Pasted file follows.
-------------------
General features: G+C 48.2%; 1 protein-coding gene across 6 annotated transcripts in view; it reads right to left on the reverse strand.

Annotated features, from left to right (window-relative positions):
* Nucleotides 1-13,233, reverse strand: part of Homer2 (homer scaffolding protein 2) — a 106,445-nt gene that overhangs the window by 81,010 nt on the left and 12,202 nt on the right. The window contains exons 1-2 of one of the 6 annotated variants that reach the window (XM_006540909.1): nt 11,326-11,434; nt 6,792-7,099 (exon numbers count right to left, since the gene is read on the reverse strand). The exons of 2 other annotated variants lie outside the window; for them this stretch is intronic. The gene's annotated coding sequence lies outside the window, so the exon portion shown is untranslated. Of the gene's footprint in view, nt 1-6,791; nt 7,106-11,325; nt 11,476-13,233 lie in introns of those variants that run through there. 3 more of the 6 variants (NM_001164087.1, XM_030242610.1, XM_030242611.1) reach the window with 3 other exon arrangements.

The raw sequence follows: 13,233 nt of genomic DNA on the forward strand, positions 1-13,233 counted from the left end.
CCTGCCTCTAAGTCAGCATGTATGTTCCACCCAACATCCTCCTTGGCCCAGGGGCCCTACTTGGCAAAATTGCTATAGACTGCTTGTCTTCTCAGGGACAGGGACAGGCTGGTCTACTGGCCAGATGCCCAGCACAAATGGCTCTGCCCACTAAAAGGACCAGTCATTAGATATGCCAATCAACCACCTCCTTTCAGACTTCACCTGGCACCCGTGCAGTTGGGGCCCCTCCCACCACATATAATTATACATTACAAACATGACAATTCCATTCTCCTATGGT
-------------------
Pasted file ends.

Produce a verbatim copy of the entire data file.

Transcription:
General features: G+C 48.2%; 1 protein-coding gene across 6 annotated transcripts in view; it reads right to left on the reverse strand.

Annotated features, from left to right (window-relative positions):
* Nucleotides 1-13,233, reverse strand: part of Homer2 (homer scaffolding protein 2) — a 106,445-nt gene that overhangs the window by 81,010 nt on the left and 12,202 nt on the right. The window contains exons 1-2 of one of the 6 annotated variants that reach the window (XM_006540909.1): nt 11,326-11,434; nt 6,792-7,099 (exon numbers count right to left, since the gene is read on the reverse strand). The exons of 2 other annotated variants lie outside the window; for them this stretch is intronic. The gene's annotated coding sequence lies outside the window, so the exon portion shown is untranslated. Of the gene's footprint in view, nt 1-6,791; nt 7,106-11,325; nt 11,476-13,233 lie in introns of those variants that run through there. 3 more of the 6 variants (NM_001164087.1, XM_030242610.1, XM_030242611.1) reach the window with 3 other exon arrangements.

The raw sequence follows: 13,233 nt of genomic DNA on the forward strand, positions 1-13,233 counted from the left end.
CCTGCCTCTAAGTCAGCATGTATGTTCCACCCAACATCCTCCTTGGCCCAGGGGCCCTACTTGGCAAAATTGCTATAGACTGCTTGTCTTCTCAGGGACAGGGACAGGCTGGTCTACTGGCCAGATGCCCAGCACAAATGGCTCTGCCCACTAAAAGGACCAGTCATTAGATATGCCAATCAACCACCTCCTTTCAGACTTCACCTGGCACCCGTGCAGTTGGGGCCCCTCCCACCACATATAATTATACATTACAAACATGACAATTCCATTCTCCTATGGT